The US Department of Health and Human Services (HHS) is continuing its exploration of blockchain technology with a $7 million investment into its BUYSMARTER AI/blockchain initiative.
BUYSMARTER was formed in response to an Office of Management and Budget (OMB) memo which required each governmental agency to come up with plans to improve their efficiency and effectiveness.
The aim is to modernize and improve HHS’ procurement systems. Currently, HHS’ procurement model often means departments make identical purchases, independent of one another. This means that not only does HHS procure things unnecessarily but that it also loses the benefits of economies of scale.
BUYSMARTER plans to collect all of HHS’ procurement contracts and place it on one blockchain-facilitated database, built by HHS ACCELERATE. An AI tool that uses Natural Language Processing can then analyze and structure the contracts to reveal places where procurement overlaps.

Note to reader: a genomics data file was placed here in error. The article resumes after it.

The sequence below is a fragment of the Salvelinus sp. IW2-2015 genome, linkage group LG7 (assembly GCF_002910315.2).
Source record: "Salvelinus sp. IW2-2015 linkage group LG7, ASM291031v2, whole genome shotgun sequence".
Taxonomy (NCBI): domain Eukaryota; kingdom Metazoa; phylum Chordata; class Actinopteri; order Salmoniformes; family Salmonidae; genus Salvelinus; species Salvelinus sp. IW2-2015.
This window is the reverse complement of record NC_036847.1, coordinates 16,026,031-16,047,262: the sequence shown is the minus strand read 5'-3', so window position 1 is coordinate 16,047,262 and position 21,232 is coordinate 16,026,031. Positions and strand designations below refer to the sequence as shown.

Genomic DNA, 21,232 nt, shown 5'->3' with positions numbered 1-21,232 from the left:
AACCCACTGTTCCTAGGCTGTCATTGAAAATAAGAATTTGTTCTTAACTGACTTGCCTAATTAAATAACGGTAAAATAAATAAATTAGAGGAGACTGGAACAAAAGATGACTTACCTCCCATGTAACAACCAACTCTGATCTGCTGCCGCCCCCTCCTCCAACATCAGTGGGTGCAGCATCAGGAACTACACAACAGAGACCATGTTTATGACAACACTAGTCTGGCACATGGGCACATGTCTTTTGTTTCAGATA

This would allow HHS to employ shared acquisition vehicles, which various departments can then use to ‘pool’ their orders of similar items to achieve volume discounts.
These discounts are not trivial. A data sample revealed that price differences in procurement can balloon to 322%.
Overall, BUYSMARTER forecasts say that, if fully implemented, the new system can yield savings of $720 million on an annual basis.
This is not the only benefit. Federal agencies are also required to check system logs for suspicious activities. Oki Mek, chief product officer in the HHS Division of Acquisition, in an interview with GCN, said that blockchain can also prevent fraud and tampering. “If the logs are fed into a blockchain instead of traditional log folders … then it is impossible for one person to delete or manipulate the logs because they are immutable and have provenance.”
Other organizations are also looking at blockchain to help improve their procurement systems.
Accenture is working with Thailand’s Siam Commercial Bank to use blockchain as part of a digitization effort of the bank’s procurement paperwork.
Additionally, the Asian Development Bank published a paper outlining the possibility of an international database of suppliers to enable cross-border bidding.